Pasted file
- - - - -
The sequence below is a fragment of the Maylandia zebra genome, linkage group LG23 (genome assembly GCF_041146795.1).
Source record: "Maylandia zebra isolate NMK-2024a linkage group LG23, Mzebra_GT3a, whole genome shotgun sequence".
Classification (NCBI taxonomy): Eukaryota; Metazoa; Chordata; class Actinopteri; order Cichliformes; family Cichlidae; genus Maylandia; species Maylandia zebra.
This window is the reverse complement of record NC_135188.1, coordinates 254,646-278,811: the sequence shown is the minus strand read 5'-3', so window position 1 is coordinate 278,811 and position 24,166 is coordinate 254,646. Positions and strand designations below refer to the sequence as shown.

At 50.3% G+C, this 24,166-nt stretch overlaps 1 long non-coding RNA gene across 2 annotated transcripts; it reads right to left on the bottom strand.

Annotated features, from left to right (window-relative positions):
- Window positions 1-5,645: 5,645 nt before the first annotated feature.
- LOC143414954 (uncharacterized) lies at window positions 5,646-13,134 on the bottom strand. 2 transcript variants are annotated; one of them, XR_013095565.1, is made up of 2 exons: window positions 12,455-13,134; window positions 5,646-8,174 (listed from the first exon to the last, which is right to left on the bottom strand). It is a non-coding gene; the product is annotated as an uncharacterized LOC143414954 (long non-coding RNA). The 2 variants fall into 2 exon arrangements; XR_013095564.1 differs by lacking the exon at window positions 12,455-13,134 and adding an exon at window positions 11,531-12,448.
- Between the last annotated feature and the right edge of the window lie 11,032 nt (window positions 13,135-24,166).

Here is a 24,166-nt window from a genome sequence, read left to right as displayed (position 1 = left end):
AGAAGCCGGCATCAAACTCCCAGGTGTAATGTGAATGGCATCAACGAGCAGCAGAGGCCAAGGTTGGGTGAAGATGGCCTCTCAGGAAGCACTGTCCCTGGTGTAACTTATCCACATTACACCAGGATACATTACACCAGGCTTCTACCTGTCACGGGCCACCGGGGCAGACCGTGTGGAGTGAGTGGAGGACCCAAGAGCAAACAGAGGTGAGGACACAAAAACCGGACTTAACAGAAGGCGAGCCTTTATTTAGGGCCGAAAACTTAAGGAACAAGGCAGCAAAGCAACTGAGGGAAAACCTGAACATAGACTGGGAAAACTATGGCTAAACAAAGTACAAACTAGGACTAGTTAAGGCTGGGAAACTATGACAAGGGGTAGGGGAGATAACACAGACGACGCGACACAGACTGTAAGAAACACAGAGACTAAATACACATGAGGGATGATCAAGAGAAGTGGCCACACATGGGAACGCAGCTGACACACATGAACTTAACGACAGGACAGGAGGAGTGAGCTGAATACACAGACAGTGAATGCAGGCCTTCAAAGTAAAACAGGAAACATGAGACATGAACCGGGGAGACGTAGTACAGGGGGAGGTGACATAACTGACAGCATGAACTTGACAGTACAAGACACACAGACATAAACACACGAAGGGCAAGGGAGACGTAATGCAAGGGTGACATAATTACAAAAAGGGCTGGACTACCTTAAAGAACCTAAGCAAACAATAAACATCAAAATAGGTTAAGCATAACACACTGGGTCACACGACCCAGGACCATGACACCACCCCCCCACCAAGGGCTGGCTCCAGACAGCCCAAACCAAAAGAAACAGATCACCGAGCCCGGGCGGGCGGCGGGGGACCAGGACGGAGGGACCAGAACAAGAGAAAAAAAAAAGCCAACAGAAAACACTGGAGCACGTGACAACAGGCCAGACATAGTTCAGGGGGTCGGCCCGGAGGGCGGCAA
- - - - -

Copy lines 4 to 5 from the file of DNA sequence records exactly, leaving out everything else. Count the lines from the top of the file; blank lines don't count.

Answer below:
This window is the reverse complement of record NC_135188.1, coordinates 254,646-278,811: the sequence shown is the minus strand read 5'-3', so window position 1 is coordinate 278,811 and position 24,166 is coordinate 254,646. Positions and strand designations below refer to the sequence as shown.

At 50.3% G+C, this 24,166-nt stretch overlaps 1 long non-coding RNA gene across 2 annotated transcripts; it reads right to left on the bottom strand.